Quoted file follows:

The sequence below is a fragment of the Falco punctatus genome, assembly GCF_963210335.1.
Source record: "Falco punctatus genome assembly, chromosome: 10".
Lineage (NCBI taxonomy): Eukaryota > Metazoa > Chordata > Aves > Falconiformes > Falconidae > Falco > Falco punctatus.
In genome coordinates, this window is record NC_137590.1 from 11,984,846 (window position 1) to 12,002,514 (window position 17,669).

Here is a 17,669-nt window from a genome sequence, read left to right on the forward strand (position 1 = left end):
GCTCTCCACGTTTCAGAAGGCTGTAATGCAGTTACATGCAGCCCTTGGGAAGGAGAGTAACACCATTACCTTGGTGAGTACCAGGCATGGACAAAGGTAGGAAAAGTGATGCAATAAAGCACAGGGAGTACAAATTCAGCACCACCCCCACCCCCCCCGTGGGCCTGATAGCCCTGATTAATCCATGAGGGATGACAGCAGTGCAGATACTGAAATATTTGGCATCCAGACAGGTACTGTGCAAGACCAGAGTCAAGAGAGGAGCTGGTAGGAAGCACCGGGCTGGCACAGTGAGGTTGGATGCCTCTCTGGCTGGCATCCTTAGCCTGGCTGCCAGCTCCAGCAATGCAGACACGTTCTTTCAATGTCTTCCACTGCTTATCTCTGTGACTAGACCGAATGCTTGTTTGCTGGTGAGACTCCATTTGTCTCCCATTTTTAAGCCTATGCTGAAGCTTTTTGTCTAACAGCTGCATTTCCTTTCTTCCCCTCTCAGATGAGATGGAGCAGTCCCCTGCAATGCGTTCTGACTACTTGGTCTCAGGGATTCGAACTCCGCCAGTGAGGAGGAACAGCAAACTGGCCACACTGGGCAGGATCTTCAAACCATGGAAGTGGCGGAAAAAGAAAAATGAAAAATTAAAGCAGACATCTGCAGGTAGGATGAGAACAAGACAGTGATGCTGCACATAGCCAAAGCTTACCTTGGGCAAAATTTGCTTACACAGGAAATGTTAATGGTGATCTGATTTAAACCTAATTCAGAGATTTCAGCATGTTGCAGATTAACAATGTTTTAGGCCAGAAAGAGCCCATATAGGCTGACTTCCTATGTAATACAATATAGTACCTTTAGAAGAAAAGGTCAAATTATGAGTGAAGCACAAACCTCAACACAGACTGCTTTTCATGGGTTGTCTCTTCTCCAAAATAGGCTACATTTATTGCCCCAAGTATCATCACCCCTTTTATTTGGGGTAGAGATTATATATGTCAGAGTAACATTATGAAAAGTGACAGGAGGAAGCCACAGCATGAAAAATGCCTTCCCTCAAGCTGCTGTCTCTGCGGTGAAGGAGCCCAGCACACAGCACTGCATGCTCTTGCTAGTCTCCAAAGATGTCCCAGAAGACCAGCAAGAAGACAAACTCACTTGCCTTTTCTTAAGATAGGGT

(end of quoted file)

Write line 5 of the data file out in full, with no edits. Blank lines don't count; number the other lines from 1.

Here is a 17,669-nt window from a genome sequence, read left to right on the forward strand (position 1 = left end):